# Error estimation using differentials

1. May 15, 2014

### bawbag

1. The problem statement, all variables and given/known data

A force of 500N is measured with a possible error of 1N. Its component in a direction 60° away from its line of action is required, where the angle is subject to an error of 0.5°. What (approximately) is the largest possible error in the component?

2. Relevant equations

3. The attempt at a solution

The component force is $$F_x = F cos \theta$$

so $$lnF_x~=~lnF~+~lncos\theta$$

applying differentials: $$\frac{dF_x}{F_x} = \frac{dF}{F} + \frac{d~cos\theta}{cos\theta} (-sin\theta)$$$$=\frac{dF}{F} + \frac{sin^{2} \theta}{cos\theta}d\theta$$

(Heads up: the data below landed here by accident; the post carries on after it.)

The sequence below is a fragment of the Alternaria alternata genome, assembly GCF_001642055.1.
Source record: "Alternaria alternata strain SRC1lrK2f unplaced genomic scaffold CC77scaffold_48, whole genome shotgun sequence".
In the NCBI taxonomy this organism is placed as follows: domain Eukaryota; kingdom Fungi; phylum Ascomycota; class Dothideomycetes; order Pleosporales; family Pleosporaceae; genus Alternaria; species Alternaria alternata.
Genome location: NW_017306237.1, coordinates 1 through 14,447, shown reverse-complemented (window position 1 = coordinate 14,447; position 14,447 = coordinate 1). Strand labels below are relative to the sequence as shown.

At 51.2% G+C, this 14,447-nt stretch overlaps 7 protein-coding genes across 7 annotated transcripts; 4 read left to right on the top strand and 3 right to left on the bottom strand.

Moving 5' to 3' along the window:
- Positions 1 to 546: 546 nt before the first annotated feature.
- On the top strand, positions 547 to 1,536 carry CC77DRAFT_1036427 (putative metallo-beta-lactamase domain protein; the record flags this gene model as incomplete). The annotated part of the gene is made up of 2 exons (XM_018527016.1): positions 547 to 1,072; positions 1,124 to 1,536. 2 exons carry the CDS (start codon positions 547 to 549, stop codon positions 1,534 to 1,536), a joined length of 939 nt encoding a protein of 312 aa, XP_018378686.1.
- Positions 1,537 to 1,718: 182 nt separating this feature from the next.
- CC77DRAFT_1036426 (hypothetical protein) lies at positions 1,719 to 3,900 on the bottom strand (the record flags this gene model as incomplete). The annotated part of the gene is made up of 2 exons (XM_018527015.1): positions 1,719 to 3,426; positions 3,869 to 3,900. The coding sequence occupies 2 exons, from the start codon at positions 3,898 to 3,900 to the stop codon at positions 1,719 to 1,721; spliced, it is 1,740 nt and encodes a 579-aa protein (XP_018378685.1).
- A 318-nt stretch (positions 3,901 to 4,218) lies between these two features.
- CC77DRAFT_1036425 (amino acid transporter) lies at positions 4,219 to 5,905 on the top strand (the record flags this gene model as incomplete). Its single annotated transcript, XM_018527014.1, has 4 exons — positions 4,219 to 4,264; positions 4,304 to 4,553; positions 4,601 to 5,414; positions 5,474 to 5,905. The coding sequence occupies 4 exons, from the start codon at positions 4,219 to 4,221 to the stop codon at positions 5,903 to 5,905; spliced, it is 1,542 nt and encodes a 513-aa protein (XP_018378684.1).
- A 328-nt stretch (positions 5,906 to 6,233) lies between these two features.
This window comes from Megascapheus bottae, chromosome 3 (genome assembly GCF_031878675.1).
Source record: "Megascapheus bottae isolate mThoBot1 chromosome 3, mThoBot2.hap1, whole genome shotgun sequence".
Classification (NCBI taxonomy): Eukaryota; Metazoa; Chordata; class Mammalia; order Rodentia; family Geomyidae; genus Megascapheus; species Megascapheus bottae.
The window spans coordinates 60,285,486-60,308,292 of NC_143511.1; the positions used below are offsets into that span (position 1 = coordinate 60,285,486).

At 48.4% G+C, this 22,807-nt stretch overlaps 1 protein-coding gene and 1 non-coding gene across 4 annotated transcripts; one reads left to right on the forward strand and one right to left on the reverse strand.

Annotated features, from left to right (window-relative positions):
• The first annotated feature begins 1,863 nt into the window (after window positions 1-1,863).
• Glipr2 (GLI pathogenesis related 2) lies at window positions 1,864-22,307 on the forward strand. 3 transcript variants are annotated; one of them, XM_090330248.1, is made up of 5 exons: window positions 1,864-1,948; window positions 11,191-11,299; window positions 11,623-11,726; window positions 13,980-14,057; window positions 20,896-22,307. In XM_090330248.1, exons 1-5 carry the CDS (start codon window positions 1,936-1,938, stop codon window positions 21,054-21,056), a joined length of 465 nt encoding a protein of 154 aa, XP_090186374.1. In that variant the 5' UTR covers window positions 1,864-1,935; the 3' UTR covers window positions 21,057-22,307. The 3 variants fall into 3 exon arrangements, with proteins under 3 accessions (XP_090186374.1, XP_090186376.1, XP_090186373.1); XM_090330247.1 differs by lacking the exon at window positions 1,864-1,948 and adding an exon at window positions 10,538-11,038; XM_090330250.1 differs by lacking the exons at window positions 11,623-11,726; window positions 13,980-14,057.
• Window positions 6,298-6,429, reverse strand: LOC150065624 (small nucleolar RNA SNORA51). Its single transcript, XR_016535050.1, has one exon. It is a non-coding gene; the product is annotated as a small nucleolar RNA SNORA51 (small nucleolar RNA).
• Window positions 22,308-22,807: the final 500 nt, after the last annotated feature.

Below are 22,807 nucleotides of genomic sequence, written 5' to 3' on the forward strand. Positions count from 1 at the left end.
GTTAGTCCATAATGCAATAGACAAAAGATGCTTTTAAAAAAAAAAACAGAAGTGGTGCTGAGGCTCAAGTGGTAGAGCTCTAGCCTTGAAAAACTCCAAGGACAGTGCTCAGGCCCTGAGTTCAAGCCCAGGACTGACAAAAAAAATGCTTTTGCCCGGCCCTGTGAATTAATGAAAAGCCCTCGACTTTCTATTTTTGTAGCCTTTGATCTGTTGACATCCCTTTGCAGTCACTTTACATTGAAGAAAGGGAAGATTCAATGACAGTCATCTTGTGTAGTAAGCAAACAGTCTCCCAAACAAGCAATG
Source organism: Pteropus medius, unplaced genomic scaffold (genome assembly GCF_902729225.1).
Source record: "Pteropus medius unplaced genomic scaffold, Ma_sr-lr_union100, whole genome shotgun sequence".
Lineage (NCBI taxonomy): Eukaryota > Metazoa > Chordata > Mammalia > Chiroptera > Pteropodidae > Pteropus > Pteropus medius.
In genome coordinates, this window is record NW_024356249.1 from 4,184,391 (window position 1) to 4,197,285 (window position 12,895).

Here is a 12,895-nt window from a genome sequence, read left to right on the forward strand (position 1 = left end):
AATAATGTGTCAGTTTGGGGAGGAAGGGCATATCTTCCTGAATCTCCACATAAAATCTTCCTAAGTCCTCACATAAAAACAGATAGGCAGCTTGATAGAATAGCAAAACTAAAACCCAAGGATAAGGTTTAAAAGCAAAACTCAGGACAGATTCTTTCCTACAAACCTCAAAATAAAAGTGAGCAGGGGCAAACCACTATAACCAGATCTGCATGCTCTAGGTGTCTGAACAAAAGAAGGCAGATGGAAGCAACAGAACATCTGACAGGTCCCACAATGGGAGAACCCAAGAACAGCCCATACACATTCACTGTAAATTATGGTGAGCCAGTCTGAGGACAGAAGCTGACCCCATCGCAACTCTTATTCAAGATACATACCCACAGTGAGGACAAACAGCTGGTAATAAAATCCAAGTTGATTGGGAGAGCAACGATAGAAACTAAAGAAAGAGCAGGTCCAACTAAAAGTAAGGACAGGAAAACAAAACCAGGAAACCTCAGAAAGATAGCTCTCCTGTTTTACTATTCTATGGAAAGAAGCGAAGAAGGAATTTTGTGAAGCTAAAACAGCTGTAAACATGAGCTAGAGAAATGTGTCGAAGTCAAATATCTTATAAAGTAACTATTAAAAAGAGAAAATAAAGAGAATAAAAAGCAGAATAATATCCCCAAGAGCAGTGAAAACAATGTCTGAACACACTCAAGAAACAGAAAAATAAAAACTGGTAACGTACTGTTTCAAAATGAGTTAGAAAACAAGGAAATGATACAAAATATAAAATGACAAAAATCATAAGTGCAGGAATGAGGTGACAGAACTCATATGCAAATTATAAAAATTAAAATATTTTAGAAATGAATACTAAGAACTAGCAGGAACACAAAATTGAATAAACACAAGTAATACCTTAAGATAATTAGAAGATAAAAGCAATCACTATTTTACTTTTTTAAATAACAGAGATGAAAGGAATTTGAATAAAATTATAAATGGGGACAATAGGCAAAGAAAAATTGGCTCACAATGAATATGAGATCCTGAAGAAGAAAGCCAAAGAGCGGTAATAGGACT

plugging in values $$\frac{dF_x}{F_x} = \frac{1}{500} + \frac{3}{4} \frac{2}{1} \frac{1}{2} \frac{\pi}{180} = 0.002 + 0.013 = 0.015$$
so the error is $(0.015)(500)cos(60) = 3.75N$

The solution says 4.28N, however, which I confirmed by checking each error combination. Where am I going wrong here?

2. May 15, 2014

### vela

Staff Emeritus
You differentiated incorrectly. You should have
$$\frac{dF_x}{F_x} = \frac{dF}{F} + \frac{d\theta}{\cos\theta}(-\sin\theta).$$

3. May 15, 2014

### bawbag

Gotcha, I figured it would be something simple like that! Thanks a lot!